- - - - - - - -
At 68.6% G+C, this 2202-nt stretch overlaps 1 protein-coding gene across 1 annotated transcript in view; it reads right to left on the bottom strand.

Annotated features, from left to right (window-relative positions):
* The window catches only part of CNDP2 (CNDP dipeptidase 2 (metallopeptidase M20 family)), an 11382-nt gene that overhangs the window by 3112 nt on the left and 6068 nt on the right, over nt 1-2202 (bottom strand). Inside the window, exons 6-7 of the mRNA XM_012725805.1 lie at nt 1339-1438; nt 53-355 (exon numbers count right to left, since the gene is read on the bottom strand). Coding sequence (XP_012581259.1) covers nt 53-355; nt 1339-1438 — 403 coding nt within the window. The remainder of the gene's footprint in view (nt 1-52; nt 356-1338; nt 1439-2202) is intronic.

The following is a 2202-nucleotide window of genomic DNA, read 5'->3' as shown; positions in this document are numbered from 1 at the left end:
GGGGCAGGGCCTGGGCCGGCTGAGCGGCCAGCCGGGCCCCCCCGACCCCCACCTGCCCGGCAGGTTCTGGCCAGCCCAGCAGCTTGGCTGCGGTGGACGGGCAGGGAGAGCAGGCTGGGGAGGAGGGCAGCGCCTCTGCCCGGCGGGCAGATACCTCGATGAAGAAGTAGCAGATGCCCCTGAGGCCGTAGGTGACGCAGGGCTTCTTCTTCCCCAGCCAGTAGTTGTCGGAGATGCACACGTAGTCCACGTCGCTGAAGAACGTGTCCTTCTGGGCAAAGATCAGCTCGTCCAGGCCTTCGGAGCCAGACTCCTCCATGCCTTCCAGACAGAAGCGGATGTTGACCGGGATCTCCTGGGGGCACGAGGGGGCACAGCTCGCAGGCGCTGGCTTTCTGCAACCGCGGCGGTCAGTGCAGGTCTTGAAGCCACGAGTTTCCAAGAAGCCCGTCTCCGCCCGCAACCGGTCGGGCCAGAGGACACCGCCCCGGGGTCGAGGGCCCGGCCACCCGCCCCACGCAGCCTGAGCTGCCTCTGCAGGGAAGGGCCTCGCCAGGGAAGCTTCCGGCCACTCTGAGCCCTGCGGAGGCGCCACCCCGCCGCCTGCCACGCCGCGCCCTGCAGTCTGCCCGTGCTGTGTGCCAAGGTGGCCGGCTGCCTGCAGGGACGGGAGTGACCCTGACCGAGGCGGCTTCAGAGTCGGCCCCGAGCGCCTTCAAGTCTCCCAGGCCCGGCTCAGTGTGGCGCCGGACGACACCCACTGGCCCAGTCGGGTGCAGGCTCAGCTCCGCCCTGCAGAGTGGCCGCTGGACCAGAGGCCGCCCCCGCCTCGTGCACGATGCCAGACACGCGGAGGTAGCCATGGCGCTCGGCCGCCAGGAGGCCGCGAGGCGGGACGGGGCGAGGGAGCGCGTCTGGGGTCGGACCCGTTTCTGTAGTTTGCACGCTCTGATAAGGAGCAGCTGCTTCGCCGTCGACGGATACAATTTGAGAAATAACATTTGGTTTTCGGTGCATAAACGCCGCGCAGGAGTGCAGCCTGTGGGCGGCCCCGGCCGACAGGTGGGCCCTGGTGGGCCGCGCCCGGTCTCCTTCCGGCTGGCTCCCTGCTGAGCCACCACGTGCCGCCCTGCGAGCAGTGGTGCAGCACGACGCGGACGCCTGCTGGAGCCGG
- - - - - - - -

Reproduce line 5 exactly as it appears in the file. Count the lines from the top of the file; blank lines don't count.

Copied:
GGGGCAGGGCCTGGGCCGGCTGAGCGGCCAGCCGGGCCCCCCCGACCCCCACCTGCCCGGCAGGTTCTGGCCAGCCCAGCAGCTTGGCTGCGGTGGACGGGCAGGGAGAGCAGGCTGGGGAGGAGGGCAGCGCCTCTGCCCGGCGGGCAGATACCTCGATGAAGAAGTAGCAGATGCCCCTGAGGCCGTAGGTGACGCAGGGCTTCTTCTTCCCCAGCCAGTAGTTGTCGGAGATGCACACGTAGTCCACGTCGCTGAAGAACGTGTCCTTCTGGGCAAAGATCAGCTCGTCCAGGCCTTCGGAGCCAGACTCCTCCATGCCTTCCAGACAGAAGCGGATGTTGACCGGGATCTCCTGGGGGCACGAGGGGGCACAGCTCGCAGGCGCTGGCTTTCTGCAACCGCGGCGGTCAGTGCAGGTCTTGAAGCCACGAGTTTCCAAGAAGCCCGTCTCCGCCCGCAACCGGTCGGGCCAGAGGACACCGCCCCGGGGTCGAGGGCCCGGCCACCCGCCCCACGCAGCCTGAGCTGCCTCTGCAGGGAAGGGCCTCGCCAGGGAAGCTTCCGGCCACTCTGAGCCCTGCGGAGGCGCCACCCCGCCGCCTGCCACGCCGCGCCCTGCAGTCTGCCCGTGCTGTGTGCCAAGGTGGCCGGCTGCCTGCAGGGACGGGAGTGACCCTGACCGAGGCGGCTTCAGAGTCGGCCCCGAGCGCCTTCAAGTCTCCCAGGCCCGGCTCAGTGTGGCGCCGGACGACACCCACTGGCCCAGTCGGGTGCAGGCTCAGCTCCGCCCTGCAGAGTGGCCGCTGGACCAGAGGCCGCCCCCGCCTCGTGCACGATGCCAGACACGCGGAGGTAGCCATGGCGCTCGGCCGCCAGGAGGCCGCGAGGCGGGACGGGGCGAGGGAGCGCGTCTGGGGTCGGACCCGTTTCTGTAGTTTGCACGCTCTGATAAGGAGCAGCTGCTTCGCCGTCGACGGATACAATTTGAGAAATAACATTTGGTTTTCGGTGCATAAACGCCGCGCAGGAGTGCAGCCTGTGGGCGGCCCCGGCCGACAGGTGGGCCCTGGTGGGCCGCGCCCGGTCTCCTTCCGGCTGGCTCCCTGCTGAGCCACCACGTGCCGCCCTGCGAGCAGTGGTGCAGCACGACGCGGACGCCTGCTGGAGCCGG